“Good to meet you, sir. My dad is right over there, trying to start the fire. Excuse me.” He ran to his father’s side, hollering instructions over the music.
Everyone gathered around as the flames took. Kindling and dried leaves crackled and the flames jumped higher. Everyone grabbed sharpened greenwood sticks and started jamming hot dogs and marshmallows into the fire. Brian got some sticks for himself and Jordan. They roasted a couple of cocoanut marshmallows for Heath, who then opted for a root beer.
Brian and Jordan sat on a log close together, trying to stay warm. Although the fire burned brightly, their faces were toasty, but their backs were cold. Brian gazed deeply into the fire, hypnotized by the movement and color. His father had often teased him about being a pyromaniac. He loved to watch flames in the grill, fireplace or candles.
“When I was little, if I got fussy, all my mom had to do was light a candle and set it where I could see it. Strange as it sounds, it calmed me down when nothing else would.”
“With me, it was water. We had this little miniature waterfall that sat on the table. When I got cranky, Mom turned it on and let it splash. I loved it. I still have it. It was the first thing I unpacked when we moved in.”
Jordan snuggled closer, her leg pressing against Brian’s. She shivered, so he put his arm around her shoulders. Her head drifted to his shoulder and her hand to his leg. They sat quietly, watching the flames.
Brian startled. He’d seen something in the fire that didn’t move like the flames. When he focused on it, all he saw was fire. When he let his gaze soften and go slightly out of focus, he saw a face in the burning wood. Not wanting to draw attention to himself, but needing Jordan to see it, he picked up his stick again and put a marshmallow on it. He poked it toward the flames, indicating the face. It leered at him. A flame shot out, igniting his marshmallow. Brian pulled it out, blowing on it.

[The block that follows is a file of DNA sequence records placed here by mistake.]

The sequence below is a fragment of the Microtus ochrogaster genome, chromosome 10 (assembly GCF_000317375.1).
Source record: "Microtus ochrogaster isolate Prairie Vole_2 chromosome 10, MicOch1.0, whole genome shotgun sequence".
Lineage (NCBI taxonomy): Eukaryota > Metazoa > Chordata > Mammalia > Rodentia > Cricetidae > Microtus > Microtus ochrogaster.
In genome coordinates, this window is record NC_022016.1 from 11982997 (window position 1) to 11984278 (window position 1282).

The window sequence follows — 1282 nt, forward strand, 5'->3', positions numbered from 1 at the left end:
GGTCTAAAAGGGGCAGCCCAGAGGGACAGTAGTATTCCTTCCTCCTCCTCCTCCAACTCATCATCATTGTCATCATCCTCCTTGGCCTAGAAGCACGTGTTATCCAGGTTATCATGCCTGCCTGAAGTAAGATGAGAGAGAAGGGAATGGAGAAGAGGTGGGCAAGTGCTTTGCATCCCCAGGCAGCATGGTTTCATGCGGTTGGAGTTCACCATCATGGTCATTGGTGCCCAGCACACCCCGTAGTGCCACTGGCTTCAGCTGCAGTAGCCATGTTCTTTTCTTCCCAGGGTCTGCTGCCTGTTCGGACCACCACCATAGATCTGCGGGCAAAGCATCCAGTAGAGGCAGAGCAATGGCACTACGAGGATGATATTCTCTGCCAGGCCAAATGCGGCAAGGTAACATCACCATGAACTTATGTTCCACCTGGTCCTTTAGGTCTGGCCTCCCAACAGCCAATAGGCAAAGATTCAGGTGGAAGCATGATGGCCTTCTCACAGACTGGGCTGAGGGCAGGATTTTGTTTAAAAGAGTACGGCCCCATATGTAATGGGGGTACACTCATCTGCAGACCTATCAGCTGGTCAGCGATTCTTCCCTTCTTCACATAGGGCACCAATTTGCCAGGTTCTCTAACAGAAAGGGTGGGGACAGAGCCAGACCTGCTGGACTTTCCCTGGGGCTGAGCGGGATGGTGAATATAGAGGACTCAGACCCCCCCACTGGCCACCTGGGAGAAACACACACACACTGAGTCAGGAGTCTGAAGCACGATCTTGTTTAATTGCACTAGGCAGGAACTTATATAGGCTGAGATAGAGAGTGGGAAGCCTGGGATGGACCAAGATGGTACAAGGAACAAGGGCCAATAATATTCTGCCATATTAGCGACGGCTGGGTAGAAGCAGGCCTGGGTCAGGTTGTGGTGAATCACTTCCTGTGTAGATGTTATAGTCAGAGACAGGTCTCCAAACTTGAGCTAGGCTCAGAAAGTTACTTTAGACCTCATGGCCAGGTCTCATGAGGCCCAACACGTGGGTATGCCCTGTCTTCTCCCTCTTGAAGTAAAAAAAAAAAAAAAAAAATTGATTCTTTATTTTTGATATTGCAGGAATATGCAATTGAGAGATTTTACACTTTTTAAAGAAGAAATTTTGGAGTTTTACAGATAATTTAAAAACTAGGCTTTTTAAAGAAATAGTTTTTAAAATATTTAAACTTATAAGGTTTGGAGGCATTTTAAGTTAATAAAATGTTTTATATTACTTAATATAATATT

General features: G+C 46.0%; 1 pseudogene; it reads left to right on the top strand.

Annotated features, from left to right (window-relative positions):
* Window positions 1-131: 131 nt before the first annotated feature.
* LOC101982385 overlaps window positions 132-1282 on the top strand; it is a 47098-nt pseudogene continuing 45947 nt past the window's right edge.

“Do you see that?” he whispered to Jordan.
“The face. There’s a face in the flames.”
“Don’t be silly. It’s just a fire.”
“It’s not. I promise you. Something’s in there.”
“You’re jazzed on sugar. It’s just a—” She stopped talking abruptly, her eyes wide. “Oh, my God, Brian! It’s like people in the flames!” She spoke sharply, but didn’t raise her voice.
“I told you!”
“We aren’t safe! My dad. Where’s my dad?” She stood suddenly, knocking Brian backwards off the log. “Daddy!” she screamed.
Heath dashed up, taking her arms. “We need to go, Dad. Something bad is going to happen.”
“What are you talking about? Is this another one of your fantasies? I thought we were past that, honey.”
“Water,” Jordan said. “We need water. Brian, get the ice chest.”
Scrambling to his feet, Brian ran across the clearing to the nearest ice chest. By this time, others had noticed the figures in the fire. At first, they thought it was some sort of illusion, until one of the flame creatures stepped out of the fire and started toward Jordan, leaving a trail of embers in its path.
Heath put himself between Jordan and the fire creature, but she pushed him aside, wielding her wooden sticks like daggers. It took a step toward her and she poked it back. The sticks were greenwood, but that didn’t mean they wouldn’t eventually catch fire.
Brian grabbed at the cooler, tugging on it. It was full of ice and sodas, so it was really heavy. He yelled at Heath to help him. Jordan’s father crossed the clearing, grabbing the other side of the cooler.
By this time, the others were running as quickly as they could for the house. Chase and his father were the only ones who remained with Brian, Jordan and Heath. Seeing what they were doing, Chase and his father grabbed another cooler, hauling it to the fire.
“Jordan, there’s a hose to your right,” Chase called. “Turn it on, quick!”
Holding her sticks in one hand, Jordan ran to the hose. It was draped over a wooden pole
and attached to a metal pipe that stood about two feet tall. A cracked, rusty faucet topped the pipe. Jordan twisted and turned, but the faucet wouldn’t budge. The fire creature came closer, its hand reaching for her. Jordan swatted at it, but it kept advancing.
“I can’t get this,” she called. “Help!”
© 2016 Dellani Oakes